Every weekend we dig into the archives. This post by Matt was originally published in August 2011.

The City Rail Link (CRL) is a vital project for the city however as we know the government commissioned review has rejected the business case for it. While many of us know that the review has many flaws, some of the recommendations made about how to improve the BC for it are sensible, in particular the need to get more people using the existing rail network. Some of the more commonly suggested ways to increase patronage are things like better feeder buses, more park and rides and also having higher residential density around stations. Of course there are downsides to each of these, feeder buses can be costly to run, park and rides take up a lot of space or are expensive if built as a parking building and we still get a lot of people that complain about the idea of having higher densities, especially the fear of increased traffic in the area.

One thing that isn’t often discussed is about making it easier to walk (and cycle) to train stations. Thinking about this I thought it might interesting to see just how accessible the area around my local station is.  Most people are only likely to walk for a maximum of 10 minutes to catch a train and this probably equates to about 1km so how far does this get us? For this I decided to use my local station, Sturges Rd, as it is not next to a town centre it has very few places that would naturally attract patronage so it is key that it is as easy as possible for people to get to.

The red line is the rail line, the red shaded area represents the area 1km from the station (yes there is a big bite out of the bottom but that is because that area is so close to Henderson station) and the blue lines represent how far someone could get by walking for 1km in any direction away from the station, this includes all roads and any pedestrian only areas like alleyways etc. Most of the area around the station is pretty flat so walking/cycling to or from it is not hard.

Of course we are never going to get every single house in the red area to be within a 1km walk of the station however due to the poor road layout there have been some serious gaps allowed to develop. Probably the worst of these is just to the northeast of the station with the houses around Te Kanawa Cres. Some of these houses are as close as 400m to the station yet someone would have to walk for over 1km just to reach it.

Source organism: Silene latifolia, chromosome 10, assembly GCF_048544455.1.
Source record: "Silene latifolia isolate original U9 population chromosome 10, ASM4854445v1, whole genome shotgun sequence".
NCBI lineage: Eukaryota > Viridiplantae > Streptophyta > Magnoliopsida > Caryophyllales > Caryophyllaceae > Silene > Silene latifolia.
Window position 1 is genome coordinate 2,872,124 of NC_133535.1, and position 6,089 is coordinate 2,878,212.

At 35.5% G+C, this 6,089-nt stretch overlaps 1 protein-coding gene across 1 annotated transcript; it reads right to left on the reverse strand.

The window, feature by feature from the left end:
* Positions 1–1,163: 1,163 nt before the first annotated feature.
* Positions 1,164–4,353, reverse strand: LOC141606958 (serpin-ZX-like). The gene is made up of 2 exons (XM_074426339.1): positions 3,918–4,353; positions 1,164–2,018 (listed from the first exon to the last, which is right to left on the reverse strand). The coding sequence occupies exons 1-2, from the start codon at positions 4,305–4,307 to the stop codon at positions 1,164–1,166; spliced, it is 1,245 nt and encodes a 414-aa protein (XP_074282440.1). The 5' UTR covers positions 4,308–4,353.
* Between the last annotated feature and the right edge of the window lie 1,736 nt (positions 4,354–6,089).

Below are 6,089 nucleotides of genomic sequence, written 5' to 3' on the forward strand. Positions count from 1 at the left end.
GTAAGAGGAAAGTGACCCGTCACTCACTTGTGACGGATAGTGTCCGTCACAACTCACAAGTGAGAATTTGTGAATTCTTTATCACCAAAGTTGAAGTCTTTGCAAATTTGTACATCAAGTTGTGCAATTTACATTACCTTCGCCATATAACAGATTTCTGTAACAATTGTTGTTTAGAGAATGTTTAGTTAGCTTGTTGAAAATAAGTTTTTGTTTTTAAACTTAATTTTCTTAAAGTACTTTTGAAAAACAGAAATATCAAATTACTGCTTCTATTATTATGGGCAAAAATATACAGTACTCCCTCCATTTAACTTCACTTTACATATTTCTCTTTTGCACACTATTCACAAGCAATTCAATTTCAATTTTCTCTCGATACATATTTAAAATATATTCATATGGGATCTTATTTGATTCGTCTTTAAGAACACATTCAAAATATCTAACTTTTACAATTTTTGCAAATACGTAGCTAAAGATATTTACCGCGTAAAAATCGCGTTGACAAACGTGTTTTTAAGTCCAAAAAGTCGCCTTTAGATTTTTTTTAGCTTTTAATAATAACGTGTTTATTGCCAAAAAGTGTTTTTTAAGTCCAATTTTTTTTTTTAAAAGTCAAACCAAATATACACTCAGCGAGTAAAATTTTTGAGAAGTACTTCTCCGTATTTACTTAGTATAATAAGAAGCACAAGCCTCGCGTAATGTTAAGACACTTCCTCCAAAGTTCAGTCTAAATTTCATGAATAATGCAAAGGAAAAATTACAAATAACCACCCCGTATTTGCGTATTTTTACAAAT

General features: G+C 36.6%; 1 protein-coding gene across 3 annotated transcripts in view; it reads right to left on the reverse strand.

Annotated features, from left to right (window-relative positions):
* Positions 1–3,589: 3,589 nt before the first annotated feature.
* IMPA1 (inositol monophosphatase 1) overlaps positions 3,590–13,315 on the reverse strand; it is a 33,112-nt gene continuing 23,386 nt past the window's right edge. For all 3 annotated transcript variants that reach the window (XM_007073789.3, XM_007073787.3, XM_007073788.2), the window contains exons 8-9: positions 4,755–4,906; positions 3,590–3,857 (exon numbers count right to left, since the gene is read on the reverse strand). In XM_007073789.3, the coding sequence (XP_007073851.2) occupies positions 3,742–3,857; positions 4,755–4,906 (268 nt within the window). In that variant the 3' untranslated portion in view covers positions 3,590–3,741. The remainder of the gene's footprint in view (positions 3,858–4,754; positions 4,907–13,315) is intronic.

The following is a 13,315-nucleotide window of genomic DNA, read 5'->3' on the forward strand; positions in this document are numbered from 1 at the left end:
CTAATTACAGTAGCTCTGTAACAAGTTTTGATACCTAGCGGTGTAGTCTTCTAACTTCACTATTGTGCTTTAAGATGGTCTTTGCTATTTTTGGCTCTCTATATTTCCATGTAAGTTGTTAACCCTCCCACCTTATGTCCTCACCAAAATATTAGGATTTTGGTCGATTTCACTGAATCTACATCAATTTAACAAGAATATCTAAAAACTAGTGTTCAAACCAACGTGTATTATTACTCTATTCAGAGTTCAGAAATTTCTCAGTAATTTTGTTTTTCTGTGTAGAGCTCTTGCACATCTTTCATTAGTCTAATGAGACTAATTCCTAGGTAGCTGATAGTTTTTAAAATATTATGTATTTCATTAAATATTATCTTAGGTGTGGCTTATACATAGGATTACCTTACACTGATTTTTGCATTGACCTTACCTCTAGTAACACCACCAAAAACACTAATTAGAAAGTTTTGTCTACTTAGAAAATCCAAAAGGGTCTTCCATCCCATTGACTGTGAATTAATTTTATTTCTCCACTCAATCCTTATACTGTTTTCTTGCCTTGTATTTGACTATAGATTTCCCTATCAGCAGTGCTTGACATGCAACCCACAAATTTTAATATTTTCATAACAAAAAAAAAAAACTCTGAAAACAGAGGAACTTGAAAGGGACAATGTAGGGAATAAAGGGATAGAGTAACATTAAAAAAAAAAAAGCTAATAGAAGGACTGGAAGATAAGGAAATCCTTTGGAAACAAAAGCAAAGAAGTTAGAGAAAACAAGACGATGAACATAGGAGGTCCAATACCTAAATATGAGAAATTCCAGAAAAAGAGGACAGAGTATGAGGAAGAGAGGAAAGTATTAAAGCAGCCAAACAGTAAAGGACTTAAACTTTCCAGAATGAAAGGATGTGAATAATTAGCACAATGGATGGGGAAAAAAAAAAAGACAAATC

Cycling of course has the ability to extend the reach of the station and these residents could ride a bike but it is hardly the friendly place to cycle in Auckland. It would require riding along a busy four lane arterial or on skinny footpaths as the streetview image below shows and when they get to the station there isn’t really anywhere safe to leave bikes for the day (yes there are a couple of bike loops installed but they are all very exposed and it is no surprise that no one uses them).

One thing is the station does already have a park n ride and a decent one at that at about 170 spaces, perhaps two or three of them could be converted into a covered and secure bike storage area?

Issues of accessibility like this are all over the city and it’s hard to say what the best solutions are as they will be different in each case. In some cases the removal of a couple of houses could be all that’s needed to give a lot of people much better access to local stations while in others it might just be something more simple making the existing access safer and more pedestrian friendly.

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15 comments

  1. This situation with Te Kanawa crescent is typical of the poor suburban design throughout New Zealand from the late 1950’s. What’s crazy is that the developers/planners could’ve easily put a public alleyway to connect to a shared driveway to give access to Swanson Road. But it clearly just never crossed their minds.

    1. I can think of three reasons a developer wouldn’t include alleyways:
      1) Less land to build on
      2) people don’t like living next to them and will pay less for those properties